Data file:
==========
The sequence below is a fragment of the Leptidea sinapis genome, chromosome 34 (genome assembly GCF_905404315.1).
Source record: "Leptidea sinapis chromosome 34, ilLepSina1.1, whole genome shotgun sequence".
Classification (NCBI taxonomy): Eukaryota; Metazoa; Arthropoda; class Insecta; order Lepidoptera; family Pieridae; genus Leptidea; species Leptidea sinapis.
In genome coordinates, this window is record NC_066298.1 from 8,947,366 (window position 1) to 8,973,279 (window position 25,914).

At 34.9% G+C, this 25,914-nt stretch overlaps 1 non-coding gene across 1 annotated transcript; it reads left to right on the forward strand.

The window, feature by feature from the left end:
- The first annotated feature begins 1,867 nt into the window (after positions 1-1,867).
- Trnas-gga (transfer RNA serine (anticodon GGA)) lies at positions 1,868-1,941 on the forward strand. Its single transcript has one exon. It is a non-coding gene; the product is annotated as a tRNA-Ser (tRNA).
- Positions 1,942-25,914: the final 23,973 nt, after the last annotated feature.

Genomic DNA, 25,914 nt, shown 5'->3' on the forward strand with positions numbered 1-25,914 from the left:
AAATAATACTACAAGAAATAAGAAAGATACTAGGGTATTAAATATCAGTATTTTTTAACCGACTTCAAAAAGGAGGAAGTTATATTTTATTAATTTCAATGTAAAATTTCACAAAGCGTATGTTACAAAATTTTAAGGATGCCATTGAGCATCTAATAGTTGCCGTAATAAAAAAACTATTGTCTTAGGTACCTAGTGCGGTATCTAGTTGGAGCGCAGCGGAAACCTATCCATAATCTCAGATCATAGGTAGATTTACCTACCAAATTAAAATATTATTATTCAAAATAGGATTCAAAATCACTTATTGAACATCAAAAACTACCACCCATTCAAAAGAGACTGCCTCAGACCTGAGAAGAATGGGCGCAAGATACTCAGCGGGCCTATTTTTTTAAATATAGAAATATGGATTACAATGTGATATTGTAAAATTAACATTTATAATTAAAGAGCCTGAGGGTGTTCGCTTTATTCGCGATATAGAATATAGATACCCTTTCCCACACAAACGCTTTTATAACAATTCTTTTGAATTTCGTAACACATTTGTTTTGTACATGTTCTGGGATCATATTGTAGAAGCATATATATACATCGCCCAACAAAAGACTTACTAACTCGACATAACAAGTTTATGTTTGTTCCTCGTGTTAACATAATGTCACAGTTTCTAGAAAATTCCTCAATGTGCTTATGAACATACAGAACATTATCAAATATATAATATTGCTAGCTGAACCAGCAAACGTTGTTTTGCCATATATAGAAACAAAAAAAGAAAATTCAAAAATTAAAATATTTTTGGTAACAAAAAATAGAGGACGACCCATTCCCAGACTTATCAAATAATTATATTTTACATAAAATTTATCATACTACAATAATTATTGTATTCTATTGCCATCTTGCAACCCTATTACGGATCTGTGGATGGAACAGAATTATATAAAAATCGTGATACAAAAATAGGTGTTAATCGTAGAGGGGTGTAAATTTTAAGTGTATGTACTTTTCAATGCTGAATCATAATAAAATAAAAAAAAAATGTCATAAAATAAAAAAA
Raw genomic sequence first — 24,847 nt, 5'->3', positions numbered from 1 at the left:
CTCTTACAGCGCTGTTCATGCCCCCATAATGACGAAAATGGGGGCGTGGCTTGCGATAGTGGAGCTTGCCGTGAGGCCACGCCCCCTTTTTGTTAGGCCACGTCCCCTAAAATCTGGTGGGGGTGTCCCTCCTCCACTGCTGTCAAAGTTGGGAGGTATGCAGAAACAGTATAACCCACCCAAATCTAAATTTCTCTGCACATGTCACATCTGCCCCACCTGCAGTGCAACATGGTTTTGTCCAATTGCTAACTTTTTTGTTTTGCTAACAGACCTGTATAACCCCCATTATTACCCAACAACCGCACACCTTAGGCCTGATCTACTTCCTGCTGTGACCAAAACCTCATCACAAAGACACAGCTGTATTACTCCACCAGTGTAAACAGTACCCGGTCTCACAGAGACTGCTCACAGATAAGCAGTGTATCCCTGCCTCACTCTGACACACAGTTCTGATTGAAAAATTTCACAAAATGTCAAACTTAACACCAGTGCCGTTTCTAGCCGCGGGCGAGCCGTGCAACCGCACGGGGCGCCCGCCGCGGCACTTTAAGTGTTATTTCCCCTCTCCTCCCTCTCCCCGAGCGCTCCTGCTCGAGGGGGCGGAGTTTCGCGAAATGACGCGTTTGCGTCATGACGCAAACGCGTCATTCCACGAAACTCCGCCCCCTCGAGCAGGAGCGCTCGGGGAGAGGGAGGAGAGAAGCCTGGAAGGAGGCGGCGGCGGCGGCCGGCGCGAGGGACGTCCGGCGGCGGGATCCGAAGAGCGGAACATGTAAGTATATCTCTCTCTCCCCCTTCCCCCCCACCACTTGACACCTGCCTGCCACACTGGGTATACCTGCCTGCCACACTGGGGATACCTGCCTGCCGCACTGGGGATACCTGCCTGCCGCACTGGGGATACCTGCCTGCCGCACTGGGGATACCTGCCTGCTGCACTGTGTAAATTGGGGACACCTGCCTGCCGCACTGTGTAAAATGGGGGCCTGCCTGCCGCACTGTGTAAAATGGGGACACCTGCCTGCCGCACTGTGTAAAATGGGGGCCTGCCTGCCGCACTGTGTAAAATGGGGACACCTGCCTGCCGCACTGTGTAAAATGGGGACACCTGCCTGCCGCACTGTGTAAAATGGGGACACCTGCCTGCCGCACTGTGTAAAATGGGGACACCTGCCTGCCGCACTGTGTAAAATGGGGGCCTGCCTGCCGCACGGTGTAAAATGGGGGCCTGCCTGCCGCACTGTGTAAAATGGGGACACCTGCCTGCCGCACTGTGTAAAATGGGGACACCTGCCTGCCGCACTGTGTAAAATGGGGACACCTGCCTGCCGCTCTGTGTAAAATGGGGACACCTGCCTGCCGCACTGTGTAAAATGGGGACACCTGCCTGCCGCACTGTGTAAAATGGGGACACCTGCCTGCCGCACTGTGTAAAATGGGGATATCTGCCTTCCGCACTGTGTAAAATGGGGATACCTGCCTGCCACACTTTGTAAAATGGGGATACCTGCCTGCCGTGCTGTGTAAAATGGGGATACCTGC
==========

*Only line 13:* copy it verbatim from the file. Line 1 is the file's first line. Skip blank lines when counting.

CTCTTACAGCGCTGTTCATGCCCCCATAATGACGAAAATGGGGGCGTGGCTTGCGATAGTGGAGCTTGCCGTGAGGCCACGCCCCCTTTTTGTTAGGCCACGTCCCCTAAAATCTGGTGGGGGTGTCCCTCCTCCACTGCTGTCAAAGTTGGGAGGTATGCAGAAACAGTATAACCCACCCAAATCTAAATTTCTCTGCACATGTCACATCTGCCCCACCTGCAGTGCAACATGGTTTTGTCCAATTGCTAACTTTTTTGTTTTGCTAACAGACCTGTATAACCCCCATTATTACCCAACAACCGCACACCTTAGGCCTGATCTACTTCCTGCTGTGACCAAAACCTCATCACAAAGACACAGCTGTATTACTCCACCAGTGTAAACAGTACCCGGTCTCACAGAGACTGCTCACAGATAAGCAGTGTATCCCTGCCTCACTCTGACACACAGTTCTGATTGAAAAATTTCACAAAATGTCAAACTTAACACCAGTGCCGTTTCTAGCCGCGGGCGAGCCGTGCAACCGCACGGGGCGCCCGCCGCGGCACTTTAAGTGTTATTTCCCCTCTCCTCCCTCTCCCCGAGCGCTCCTGCTCGAGGGGGCGGAGTTTCGCGAAATGACGCGTTTGCGTCATGACGCAAACGCGTCATTCCACGAAACTCCGCCCCCTCGAGCAGGAGCGCTCGGGGAGAGGGAGGAGAGAAGCCTGGAAGGAGGCGGCGGCGGCGGCCGGCGCGAGGGACGTCCGGCGGCGGGATCCGAAGAGCGGAACATGTAAGTATATCTCTCTCTCCCCCTTCCCCCCCACCACTTGACACCTGCCTGCCACACTGGGTATACCTGCCTGCCACACTGGGGATACCTGCCTGCCGCACTGGGGATACCTGCCTGCCGCACTGGGGATACCTGCCTGCCGCACTGGGGATACCTGCCTGCTGCACTGTGTAAATTGGGGACACCTGCCTGCCGCACTGTGTAAAATGGGGGCCTGCCTGCCGCACTGTGTAAAATGGGGACACCTGCCTGCCGCACTGTGTAAAATGGGGGCCTGCCTGCCGCACTGTGTAAAATGGGGACACCTGCCTGCCGCACTGTGTAAAATGGGGACACCTGCCTGCCGCACTGTGTAAAATGGGGACACCTGCCTGCCGCACTGTGTAAAATGGGGACACCTGCCTGCCGCACTGTGTAAAATGGGGGCCTGCCTGCCGCACGGTGTAAAATGGGGGCCTGCCTGCCGCACTGTGTAAAATGGGGACACCTGCCTGCCGCACTGTGTAAAATGGGGACACCTGCCTGCCGCACTGTGTAAAATGGGGACACCTGCCTGCCGCTCTGTGTAAAATGGGGACACCTGCCTGCCGCACTGTGTAAAATGGGGACACCTGCCTGCCGCACTGTGTAAAATGGGGACACCTGCCTGCCGCACTGTGTAAAATGGGGATATCTGCCTTCCGCACTGTGTAAAATGGGGATACCTGCCTGCCACACTTTGTAAAATGGGGATACCTGCCTGCCGTGCTGTGTAAAATGGGGATACCTGC